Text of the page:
But the Government did not merely reindict appellees for the identical offense. They were charged, on the basis of the same alleged sale of 400 milligrams of heroin, with violations of two additional narcotics statutes. Under the original one-count indictment charging a violation of 26 U.S.C. § 4705 (a) (1964 ed.), Dennis faced a sentence of from five to 20 years; Ewell, a second offender, 10 to 40 years. Under the new three-count indictment, the District Court may cumulate the sentences on the three counts and impose terms of from 12 to 50 years upon Dennis and from 25 to 100 years upon Ewell. Cumulative sentences are permitted by this Court's holding in Gore v. United States, 357 U.S. 386. But cf. Comment, Twice in Jeopardy, 75 Yale L. J. 262, 299-317 (1965). In my opinion, however, the Government may not, following vacation of a conviction, reindict a defendant for additional offenses arising out of the same transaction but not charged in the original indictment.
In a different setting this Court has vividly criticized the Government's attempt to penalize a successful appellant by retrying him on an aggravated basis. Green v. United States, 355 U.S. 184. Although the decision in Green was premised upon the Double Jeopardy Clause, its teaching has another dimension. Green also demonstrates this Court's concern to protect the right of appeal in criminal cases. It teaches that the Government, in its role as prosecutor, may not attach to the exercise of the right to appeal the penalty that if the appellant succeeds, he may be retried on another and more serious charge. MR. JUSTICE BLACK, speaking for the Court in Green, said: "The law should not, and in our judgment does not, place the defendant in such an incredible dilemma." 355 U.S., at 193.
In Green, the Court held that the Double Jeopardy Clause required reversal of a federal conviction for first-degree murder where, in a former trial on that charge, the defendant was convicted of the lesser offense of murder in the second degree. Cf. MR. JUSTICE BRENNAN'S separate opinion in Abbate v. United States, 359 U.S. 187, 196-201, discussing the applicability of double jeopardy principles to successive prosecutions based on the same transaction but for allegedly different offenses.
Van Alstyne, In Gideon's Wake: Harsher Penalties and the "Successful" Criminal Appellant, 74 Yale L. J. 606, 629 (1965); Note, 77 Harv. L. Rev., at 1287. See Fay v. Noia, 372 U.S. 391, 440; Draper v. Washington, 372 U.S. 487; Lane v. Brown, 372 U.S. 477; Douglas v. California, 372 U.S. 353; Smith v. Bennett, 365 U.S. 708; Burns v. Ohio, 360 U.S. 252; Griffin v. Illinois, 351 U.S. 12.
In the present case it appears that the purpose as well as the effect of the Government's action was to discourage the exercise of the right, conferred by statute, to seek review of criminal convictions. According to the District Court, the only reason advanced by the Government for the multiplication of charges against appellees was that the prosecutor wanted to discourage others convicted of narcotics offenses from attacking their convictions. As the District Judge put it, there was "the expressed concern of the prospective liberation of a number of similarly convicted narcotic felons." 242 F. Supp. 451, at 456. The prosecutor's concern is understandable, but the right to direct and collateral review is granted by law. The prosecutor may not consistently with the Due Process Clause booby-trap this right, either to punish or to frighten.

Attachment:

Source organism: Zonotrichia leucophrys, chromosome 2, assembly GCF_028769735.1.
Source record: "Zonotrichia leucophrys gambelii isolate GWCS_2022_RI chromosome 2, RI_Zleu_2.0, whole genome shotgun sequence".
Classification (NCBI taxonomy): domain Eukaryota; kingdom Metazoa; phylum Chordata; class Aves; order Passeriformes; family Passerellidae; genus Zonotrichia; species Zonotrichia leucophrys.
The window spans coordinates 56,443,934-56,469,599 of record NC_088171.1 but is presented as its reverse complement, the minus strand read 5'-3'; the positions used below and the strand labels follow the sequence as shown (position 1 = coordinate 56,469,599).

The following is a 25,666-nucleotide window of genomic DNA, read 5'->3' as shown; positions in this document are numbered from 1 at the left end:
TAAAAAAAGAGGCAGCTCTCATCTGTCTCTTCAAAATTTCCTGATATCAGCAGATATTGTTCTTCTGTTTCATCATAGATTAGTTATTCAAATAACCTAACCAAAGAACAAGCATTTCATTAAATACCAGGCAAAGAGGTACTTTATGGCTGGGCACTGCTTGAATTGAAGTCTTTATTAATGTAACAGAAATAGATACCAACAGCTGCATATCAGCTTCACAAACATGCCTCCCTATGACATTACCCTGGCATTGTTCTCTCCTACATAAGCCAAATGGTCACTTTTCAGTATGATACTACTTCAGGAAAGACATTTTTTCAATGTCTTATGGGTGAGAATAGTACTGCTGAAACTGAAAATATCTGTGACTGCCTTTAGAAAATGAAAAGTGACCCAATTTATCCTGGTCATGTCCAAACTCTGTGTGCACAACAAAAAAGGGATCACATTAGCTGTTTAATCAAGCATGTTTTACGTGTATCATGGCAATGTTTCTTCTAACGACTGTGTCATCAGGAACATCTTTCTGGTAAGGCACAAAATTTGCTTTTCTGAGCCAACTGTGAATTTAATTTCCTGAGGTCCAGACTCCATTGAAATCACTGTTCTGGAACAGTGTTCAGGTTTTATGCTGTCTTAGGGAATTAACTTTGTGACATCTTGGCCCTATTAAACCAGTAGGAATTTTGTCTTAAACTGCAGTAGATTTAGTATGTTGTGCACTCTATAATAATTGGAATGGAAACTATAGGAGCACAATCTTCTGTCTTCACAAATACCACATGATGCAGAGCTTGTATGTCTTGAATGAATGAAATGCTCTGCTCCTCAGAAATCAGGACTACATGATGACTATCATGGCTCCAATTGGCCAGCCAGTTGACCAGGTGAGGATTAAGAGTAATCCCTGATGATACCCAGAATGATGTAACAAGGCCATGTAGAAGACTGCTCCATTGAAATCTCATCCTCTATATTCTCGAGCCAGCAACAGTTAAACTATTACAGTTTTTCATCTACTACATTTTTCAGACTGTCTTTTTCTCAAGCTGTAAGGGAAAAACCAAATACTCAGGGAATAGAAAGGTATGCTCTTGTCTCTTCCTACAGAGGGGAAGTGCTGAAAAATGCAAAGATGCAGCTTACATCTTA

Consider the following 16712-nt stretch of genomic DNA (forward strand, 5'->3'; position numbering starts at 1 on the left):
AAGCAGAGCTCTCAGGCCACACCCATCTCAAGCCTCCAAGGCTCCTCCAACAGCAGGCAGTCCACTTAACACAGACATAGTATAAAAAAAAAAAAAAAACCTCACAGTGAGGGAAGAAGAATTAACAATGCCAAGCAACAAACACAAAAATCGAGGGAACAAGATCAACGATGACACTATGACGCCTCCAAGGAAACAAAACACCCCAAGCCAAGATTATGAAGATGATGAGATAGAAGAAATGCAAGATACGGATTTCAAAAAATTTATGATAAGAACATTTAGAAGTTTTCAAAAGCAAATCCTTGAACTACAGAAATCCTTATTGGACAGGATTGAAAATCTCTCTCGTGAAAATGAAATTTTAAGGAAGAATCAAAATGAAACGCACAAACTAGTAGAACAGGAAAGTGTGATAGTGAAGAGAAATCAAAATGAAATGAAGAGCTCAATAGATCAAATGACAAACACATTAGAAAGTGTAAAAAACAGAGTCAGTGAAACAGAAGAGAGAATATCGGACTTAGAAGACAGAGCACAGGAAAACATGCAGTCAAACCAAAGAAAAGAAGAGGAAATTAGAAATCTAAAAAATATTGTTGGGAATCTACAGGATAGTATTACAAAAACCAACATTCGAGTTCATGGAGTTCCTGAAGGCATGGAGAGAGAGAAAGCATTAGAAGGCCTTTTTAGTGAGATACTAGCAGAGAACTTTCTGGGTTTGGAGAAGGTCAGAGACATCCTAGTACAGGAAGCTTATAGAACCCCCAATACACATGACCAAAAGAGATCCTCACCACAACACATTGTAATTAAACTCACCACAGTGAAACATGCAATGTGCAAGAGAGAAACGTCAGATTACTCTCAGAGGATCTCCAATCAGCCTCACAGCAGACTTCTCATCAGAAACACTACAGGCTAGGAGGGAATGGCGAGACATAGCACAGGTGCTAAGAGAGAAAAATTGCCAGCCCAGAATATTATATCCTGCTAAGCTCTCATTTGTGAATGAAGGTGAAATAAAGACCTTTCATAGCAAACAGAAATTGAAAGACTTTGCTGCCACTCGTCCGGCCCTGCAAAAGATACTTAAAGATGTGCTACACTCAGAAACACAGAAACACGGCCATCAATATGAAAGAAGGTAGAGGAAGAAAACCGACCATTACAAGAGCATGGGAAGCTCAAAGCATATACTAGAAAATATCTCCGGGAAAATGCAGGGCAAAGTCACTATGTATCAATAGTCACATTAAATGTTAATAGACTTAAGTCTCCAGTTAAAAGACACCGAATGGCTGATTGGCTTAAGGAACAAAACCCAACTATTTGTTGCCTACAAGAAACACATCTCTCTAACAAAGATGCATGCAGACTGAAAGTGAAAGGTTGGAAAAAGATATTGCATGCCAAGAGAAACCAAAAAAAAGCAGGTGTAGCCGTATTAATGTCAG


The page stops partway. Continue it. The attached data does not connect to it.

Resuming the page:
On the authority of Lauer v. United States, 320 F.2d 187 (C.A. 7th Cir.), appellees had obtained vacation of their convictions on the ground that since the indictment did not name the alleged purchaser of narcotics it failed properly to state an offense under 26 U.S.C. § 4705 (a). The Government has furnished the Court with information concerning five other individuals whose convictions were set aside under Lauer and who were then subjected to reprosecution under multiple-count indictments. Subsequently, Lauer was overruled by Collins v. Markley, 346 F.2d 230 (C.A. 7th Cir.).
It is no answer to the foregoing that after — and only after — the District Court had dismissed the entire three-count indictment, the Government in support of its petition for rehearing advised the court that "upon a plea or finding of guilty" all counts except that under 26 U.S.C. § 4704 (a) (1964 ed.) would be dismissed. This belated offer, conditioned upon a conviction, did not absolve the Government. The Government continued to insist upon going to trial on an unsupportable indictment. Even in its Notice of Appeal to this Court, the Government asserted its right to try the appellees upon the entire "present indictment." Not until the Solicitor General filed the jurisdictional statement was it suggested that the Government would agree to action taken to dismiss two of the counts — and that suggestion was negatively phrased: the Government "would not question dismissal" of the counts alleging violation of § 4705(a) and 21 U.S.C. § 174 (1964 ed.). I cannot agree that this backhanded concession warrants our reversing the District Court's dismissal of the three-count indictment. The indictment is the Government's responsibility. It must stand the test of lawfulness as the Government presents it. The Government cannot rest upon a faulty indictment, and defend it by indicating its willingness to acquiesce in surgery which it is apparently unready to initiate.
In my view, this reindictment, greatly exceeding the original indictment in its charges and threatened penalties, was not a lawful basis upon which to put appellees to their defense. Apart from considerations of the impermissible purpose as found by the District Court, this technique has the necessary effect of unlawfully burdening and penalizing the exercise of the right to seek review of a criminal conviction under federal law. This, in my opinion, is forbidden by the Due Process Clause. I would affirm the decision of the District Court, without prejudice, if other factors permit, to reindictment within the limits of the original charge.